The Wall Street Journal recently ran an article that identified Tel Aviv as “Europe’s main technology hub,” saying that Israel’s business and culture urban center eclipses European competitors like Berlin and London. The article argued that it was Tel Aviv’s longstanding mayor, Ron Huldai, who has been largely responsible for creating the “Silicon Wadi.”

This may be true, but a larger socioeconomic question surrounds the oasis of digital wealth that’s massing in Tel Aviv. In an interview with the Journal, Huldai explained his success in making Tel Aviv into a global tech destination, saying, “Tel Aviv had become a city that people used, not a city they lived in. We are creating a good place for hi-tech people to live in — I am doing it for the people working in hi-tech.”

With ultra-luxury high-rises towering above the city, built and branded by international design figures like Philippe Starck and Richard Meier, and startups occupying scores of its renovated Bauhaus buildings, it’s clear that Huldai’s plan is taking shape.

What many Tel Aviv residents are wondering, however, is what Mayor Huldai is doing for the non-hi-tech population. For the past decade, roughly the duration of Mr. Huldai’s tenure, Tel Aviv has been known for its sky-high prices — including a prohibitively expensive housing market — that have sent younger residents packing off to neighboring suburbs.

A garden suburb no more. A view of the Tel Aviv skyline (photo credit: Roni Schutzer/Flash90)

A garden suburb no more. A view of the Tel Aviv skyline (photo credit: Roni Schutzer/Flash90)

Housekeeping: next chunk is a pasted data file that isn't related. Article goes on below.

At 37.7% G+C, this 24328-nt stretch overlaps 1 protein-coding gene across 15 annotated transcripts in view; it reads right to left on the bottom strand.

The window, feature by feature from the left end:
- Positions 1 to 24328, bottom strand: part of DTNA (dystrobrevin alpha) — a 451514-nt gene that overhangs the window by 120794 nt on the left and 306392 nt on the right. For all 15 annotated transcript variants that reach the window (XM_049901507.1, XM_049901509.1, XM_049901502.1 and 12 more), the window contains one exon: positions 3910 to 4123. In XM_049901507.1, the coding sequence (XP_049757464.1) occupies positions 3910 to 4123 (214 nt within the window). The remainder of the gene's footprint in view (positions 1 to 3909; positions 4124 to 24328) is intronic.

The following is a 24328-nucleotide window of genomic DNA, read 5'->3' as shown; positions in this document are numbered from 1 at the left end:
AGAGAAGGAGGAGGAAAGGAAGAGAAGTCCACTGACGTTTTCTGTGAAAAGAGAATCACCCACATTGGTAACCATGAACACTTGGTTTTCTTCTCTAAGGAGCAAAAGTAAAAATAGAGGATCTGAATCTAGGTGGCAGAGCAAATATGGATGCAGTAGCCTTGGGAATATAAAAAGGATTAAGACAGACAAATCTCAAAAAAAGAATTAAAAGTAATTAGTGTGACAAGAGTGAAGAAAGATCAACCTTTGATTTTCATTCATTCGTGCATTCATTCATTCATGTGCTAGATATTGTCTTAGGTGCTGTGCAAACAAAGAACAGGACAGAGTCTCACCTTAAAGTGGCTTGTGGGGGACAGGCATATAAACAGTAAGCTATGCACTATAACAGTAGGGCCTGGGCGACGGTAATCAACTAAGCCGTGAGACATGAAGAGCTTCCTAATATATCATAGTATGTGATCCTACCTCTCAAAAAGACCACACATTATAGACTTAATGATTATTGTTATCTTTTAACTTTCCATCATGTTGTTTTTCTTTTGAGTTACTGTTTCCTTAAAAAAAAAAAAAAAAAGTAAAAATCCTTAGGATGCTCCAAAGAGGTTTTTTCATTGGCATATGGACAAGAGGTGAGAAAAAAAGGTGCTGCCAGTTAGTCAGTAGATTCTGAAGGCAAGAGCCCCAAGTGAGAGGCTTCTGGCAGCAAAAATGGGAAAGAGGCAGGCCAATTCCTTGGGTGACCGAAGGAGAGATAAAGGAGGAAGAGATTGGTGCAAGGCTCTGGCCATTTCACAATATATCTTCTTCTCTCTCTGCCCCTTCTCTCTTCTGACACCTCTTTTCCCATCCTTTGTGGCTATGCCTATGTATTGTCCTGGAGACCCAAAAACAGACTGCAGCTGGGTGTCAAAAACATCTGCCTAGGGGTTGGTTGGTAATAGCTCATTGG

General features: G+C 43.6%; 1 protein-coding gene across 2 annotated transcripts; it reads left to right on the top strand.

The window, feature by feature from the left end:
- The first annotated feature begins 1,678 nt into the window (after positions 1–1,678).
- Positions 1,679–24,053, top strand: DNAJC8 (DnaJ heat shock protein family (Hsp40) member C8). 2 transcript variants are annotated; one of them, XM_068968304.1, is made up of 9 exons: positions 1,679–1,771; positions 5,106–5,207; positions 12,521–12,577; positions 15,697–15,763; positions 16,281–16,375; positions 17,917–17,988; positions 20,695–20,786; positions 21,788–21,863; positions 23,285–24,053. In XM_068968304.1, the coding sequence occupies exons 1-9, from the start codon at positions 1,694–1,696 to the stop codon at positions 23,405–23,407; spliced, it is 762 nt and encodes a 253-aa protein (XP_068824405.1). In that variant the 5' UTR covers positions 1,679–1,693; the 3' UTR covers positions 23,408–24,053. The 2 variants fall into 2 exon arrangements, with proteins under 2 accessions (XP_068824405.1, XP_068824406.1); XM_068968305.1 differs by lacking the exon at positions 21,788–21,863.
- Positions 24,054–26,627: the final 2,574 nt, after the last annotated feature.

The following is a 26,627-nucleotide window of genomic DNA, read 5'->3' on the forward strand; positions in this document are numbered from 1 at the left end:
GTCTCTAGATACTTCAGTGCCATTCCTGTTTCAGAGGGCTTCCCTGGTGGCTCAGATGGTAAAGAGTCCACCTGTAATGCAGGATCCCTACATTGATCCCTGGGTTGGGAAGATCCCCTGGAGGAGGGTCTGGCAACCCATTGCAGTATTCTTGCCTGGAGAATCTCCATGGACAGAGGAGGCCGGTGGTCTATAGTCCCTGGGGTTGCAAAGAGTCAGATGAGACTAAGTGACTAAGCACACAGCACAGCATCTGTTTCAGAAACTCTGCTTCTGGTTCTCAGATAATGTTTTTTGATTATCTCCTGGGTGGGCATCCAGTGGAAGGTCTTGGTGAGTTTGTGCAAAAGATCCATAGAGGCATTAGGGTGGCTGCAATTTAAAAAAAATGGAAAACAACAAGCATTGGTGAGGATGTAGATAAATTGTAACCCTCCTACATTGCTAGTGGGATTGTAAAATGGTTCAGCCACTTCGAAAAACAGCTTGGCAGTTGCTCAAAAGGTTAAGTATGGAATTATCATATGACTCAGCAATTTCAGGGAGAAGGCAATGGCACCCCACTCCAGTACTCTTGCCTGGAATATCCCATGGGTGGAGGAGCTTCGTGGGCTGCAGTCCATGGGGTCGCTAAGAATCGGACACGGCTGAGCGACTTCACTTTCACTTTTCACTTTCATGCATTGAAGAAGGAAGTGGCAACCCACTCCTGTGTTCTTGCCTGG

But beyond the quantitative questions related to the standard of living, there are qualitative ones well. Israel’s Ministry of the Environment announced this month that it would be taking over control of Tel Aviv’s pollution control plans, since the city has exceeded pollution limits for the past 10 years, despite an improving trend.

Public transportation within Tel Aviv, and between neighboring cities, is also woefully inadequate. A six-kilometer (roughly four-mile) bus ride between central Tel Aviv and central Ramat Gan takes a staggering hour and a half on the most direct bus line available. The 15 kilometer ride from central Tel Aviv to Herzliya, another Israeli hi-tech hub, takes at minimum an hour by bus, compared with just over 15 minutes by car.

In response to many of these problems, the municipal government claims the issue is either being addressed, often by “long-term planning,” or is a matter for the national government. But with Huldai’s success in advocating for the hi-tech set evident in the luxury towers rocketing skyward, middle-class Tel Avivians might wonder about the changes that could be made if the perennial mayor put as much effort into making the city as attractive for them as he has put into attracting the techies.

On one point, though, Huldai is undoubtedly wrong: Tel Aviv was not a place that, before his hi-tech transformation, people merely “used.” The city was founded as a garden suburb for members of the middle class, who mostly worked in neighboring Jaffa. It was a place they lived in and enjoyed together — not an overpriced urban playground catered to the tech set.

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